A distinct cluster of taxa, mostly bacteria, was identified in the deepest ATIID sections (Supplementary Figure 3). Out of 2,553 taxa identified, 684 sediment specific taxa showed a significant difference among sediment sections. Consequently, two-group comparison between ATIID-1a & 1b groups vs. all other sections, identified a distinct ATIID-1a & 1b cluster (Supplementary table 4). On the other hand, all sections differed from ATIID-1a & 1b mainly in the viral community.
The distinct ATIID-1a & 1b cluster includes: 1) Archaea: Candidatus Parvarchaeum (Euryarchaeota), Nanoarchaeum equitans (Nanoarchaeota), and Candidatus Nitrosoarchaeum koreensis (Thaumarchaeota), 2) Viruses: only ssDNA virus Nanoviridae and 3) diverse bacterial community taxa. These include a distinct consortium of Actinobacteria, Aquifica, Chloroflexi, Synechococcus, Acaryochloris, Firmicutes as well as α, β and γ- proteobacteria (Supplementary table 3).
The combination of PhAnToMe and GAAS analysis confirmed a dramatic decrease in abundance and diversity of known viruses in ATIID-1a&b sections. These deepest two layers of the Red Sea (ATIID-1) showed a low relative abundance of known viral sequences (1.19% and 2.35%, respectively) (Table 2). The ATIID subsections also demonstrated the lowest viral alpha-diversity, and their viral fraction was largely dominated by gokushoviruses (30.5% and 54.5% of total virome in ATIID-1a and -1b, respectively) followed by uncultured Mediterranean phages (52.3% and 24.8% of total virome in ATIID-1a and -1b, respectively). On the other hand, different Mediterranean phage types and Cyanophages were the most abundant in the remaining sediment sections (85.4% ± 0.3 and 4.8% ± 0.1 for each phage, respectively). Additionally, the virome analysis revealed the dominance of several Mediterranean phage-like viruses in the Red Sea sediment metagenome. The uppermost Discovery Deep section, closest to the seabed (DD-7) was the richest (1,662 different species) and most virally diverse section (Shannon diversity = 5.44).
Selected sediment specific metabolic potential
PCA of functional assignments using SEED classification17 showed that the 16 sediment sections generated three principal components that account for 79.3% of the variability in the data, with the first PCA component describing 51.2% of the variance. Similar to the phylogenetic classification, ATIID-1a & 1b were quite distant from other sediment samples (Supplementary Figure 4a). Repeating the analysis with KEGG orthologous group classification18 generated similar results (Supplementary Figure 4b). As expected, diverse SEED subsystems involved in several metabolic pathways were detected. Most relevant were Sulfur, nucleotide metabolism and DNA replication and repair, which seem to be responsible for distinguishing ATIID-1a & 1b from the rest of the sediment sections (Fig. 3). Sulfur metabolism pathway in these ATIID-1a & 1b sections represented 0.38 ± 0.01% of the total metagenomic reads, a fraction that is significantly higher, compared to other sections (Fig. 3a).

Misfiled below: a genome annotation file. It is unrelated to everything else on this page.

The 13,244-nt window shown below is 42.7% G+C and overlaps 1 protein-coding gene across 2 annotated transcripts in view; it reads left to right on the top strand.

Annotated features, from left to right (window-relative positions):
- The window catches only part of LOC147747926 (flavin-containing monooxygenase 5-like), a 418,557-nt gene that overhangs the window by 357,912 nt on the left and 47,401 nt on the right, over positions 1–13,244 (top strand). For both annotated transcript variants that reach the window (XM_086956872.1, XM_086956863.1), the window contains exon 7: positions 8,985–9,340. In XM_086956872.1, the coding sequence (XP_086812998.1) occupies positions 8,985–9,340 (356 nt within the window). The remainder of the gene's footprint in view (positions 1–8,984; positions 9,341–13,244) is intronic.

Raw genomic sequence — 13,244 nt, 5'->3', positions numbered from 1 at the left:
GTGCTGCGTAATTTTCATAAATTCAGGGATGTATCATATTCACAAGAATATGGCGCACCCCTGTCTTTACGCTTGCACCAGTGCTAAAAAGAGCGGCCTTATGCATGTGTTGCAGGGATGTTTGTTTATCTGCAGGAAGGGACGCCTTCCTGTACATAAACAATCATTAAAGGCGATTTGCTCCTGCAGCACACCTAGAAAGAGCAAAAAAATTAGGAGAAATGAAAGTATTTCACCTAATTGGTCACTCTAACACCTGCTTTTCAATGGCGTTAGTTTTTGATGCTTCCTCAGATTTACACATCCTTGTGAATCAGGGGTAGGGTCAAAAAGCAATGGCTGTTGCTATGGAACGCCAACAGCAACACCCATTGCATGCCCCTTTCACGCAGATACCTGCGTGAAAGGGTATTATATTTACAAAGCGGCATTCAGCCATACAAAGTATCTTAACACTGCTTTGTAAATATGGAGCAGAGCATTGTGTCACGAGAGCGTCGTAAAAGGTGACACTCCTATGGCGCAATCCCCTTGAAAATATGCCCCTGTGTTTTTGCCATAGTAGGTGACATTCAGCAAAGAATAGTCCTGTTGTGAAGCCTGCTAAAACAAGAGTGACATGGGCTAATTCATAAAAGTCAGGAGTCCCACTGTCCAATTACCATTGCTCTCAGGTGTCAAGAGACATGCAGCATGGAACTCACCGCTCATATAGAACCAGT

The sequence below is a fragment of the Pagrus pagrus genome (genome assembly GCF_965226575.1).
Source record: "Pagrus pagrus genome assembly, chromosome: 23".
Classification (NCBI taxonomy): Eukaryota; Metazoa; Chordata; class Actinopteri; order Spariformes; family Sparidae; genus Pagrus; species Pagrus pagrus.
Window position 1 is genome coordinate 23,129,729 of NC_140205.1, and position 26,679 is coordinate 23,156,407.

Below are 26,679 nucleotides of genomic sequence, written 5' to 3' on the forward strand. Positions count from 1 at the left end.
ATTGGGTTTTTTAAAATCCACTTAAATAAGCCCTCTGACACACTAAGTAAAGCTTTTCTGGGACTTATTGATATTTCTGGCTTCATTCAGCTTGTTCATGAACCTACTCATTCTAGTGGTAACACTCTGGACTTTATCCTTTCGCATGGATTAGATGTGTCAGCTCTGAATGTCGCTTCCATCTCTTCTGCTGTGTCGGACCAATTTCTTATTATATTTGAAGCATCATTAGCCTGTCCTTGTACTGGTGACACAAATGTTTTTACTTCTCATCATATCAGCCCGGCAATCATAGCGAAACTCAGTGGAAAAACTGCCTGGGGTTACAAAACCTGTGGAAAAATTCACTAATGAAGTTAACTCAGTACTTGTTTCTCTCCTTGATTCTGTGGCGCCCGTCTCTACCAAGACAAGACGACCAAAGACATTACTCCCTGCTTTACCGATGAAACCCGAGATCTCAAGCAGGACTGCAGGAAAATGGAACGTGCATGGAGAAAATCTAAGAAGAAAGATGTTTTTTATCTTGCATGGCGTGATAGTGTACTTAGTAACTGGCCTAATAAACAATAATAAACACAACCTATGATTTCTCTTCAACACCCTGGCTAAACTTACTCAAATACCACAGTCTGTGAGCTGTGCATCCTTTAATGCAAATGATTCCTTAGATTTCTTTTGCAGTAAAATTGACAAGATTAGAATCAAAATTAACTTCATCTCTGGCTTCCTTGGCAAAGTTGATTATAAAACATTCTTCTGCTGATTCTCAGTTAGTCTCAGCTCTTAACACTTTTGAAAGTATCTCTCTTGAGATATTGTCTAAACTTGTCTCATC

A two-group comparison between the sediment specific and total unfiltered datasets, based on SEED subsystems and KEGG functional classifications, allowed the identification of functions likely to be unique to the sediment. Arylsulfatase, aryl-sulfate sulfohydrolase, involved in organic sulfur assimilation and internalin-like proteins involved in virulence were unique to the sediment specific samples. The same comparison using KEGG classification identified homologues to the K05747 orthologous group (Wiskott-Aldrich syndrome protein) involved in cell motility (Supplementary Figure 5).
Abundance and diversity of mobile genetic elements
We analyzed three different mobile genetic elements: plasmids, integrons and insertion sequences (IS). Interestingly, ATIID-1a&b showed the highest abundance and diversity of the three mobile elements in almost all cases (Fig. 4a,b). In general, IS were more abundant than integrons and plasmids. The lowest IS abundance was detected in sections 1&7 of DD. Integrons could not be detected in 10 out of 16 (62.5%) different lithologic sections (ATIID-3,4,5&7; DD-1,2,3&6; CD and BI). The lowest abundance of plasmids was found in BI. All detected IS were classified into their corresponding families, and IS family abundance was computed for each dataset (Fig. 4c). Based on the level and types of IS families, ATIID-1a and b showed a unique cluster. The correlation coefficient (r) and P-value illustrate a positive correlation between bacteria and MGEs abundance and a negative correlation between viruses and MGEs abundance (Supplementary table 6).